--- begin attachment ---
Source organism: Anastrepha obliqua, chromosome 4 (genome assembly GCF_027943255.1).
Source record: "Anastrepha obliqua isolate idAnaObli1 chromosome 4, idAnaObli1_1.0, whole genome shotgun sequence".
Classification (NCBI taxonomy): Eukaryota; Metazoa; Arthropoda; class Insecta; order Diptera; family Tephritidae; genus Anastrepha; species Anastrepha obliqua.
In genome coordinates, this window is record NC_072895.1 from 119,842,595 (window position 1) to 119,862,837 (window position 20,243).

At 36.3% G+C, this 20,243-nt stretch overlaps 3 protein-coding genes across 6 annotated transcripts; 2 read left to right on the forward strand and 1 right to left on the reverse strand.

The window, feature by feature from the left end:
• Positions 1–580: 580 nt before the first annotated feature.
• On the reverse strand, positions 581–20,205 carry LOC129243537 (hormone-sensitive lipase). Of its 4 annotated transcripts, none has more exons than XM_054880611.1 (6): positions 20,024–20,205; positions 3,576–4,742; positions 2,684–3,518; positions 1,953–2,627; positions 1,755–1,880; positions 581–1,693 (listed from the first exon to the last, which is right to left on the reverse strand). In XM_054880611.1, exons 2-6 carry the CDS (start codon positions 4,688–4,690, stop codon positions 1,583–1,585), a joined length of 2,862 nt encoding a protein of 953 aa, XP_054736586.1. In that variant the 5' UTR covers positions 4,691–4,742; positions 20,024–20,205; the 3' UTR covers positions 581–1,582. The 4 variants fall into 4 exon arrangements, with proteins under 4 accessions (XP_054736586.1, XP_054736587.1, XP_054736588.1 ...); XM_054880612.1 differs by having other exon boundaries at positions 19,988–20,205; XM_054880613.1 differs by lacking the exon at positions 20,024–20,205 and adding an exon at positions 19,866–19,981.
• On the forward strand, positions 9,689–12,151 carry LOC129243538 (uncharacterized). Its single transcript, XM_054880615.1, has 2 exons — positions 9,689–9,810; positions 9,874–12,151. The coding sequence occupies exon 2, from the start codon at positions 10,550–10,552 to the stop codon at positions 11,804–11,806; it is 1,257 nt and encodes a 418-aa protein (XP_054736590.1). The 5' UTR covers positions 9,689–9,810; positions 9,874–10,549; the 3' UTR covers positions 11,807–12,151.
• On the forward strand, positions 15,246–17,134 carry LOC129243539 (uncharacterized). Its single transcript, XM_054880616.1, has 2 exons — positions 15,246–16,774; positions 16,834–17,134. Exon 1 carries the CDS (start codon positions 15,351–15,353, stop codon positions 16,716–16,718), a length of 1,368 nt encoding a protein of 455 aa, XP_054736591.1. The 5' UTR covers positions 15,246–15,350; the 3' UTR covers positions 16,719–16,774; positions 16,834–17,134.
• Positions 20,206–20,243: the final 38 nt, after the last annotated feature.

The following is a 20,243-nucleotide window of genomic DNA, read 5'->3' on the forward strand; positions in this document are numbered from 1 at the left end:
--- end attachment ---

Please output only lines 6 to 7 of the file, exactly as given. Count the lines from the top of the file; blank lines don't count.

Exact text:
The window, feature by feature from the left end:
• Positions 1–580: 580 nt before the first annotated feature.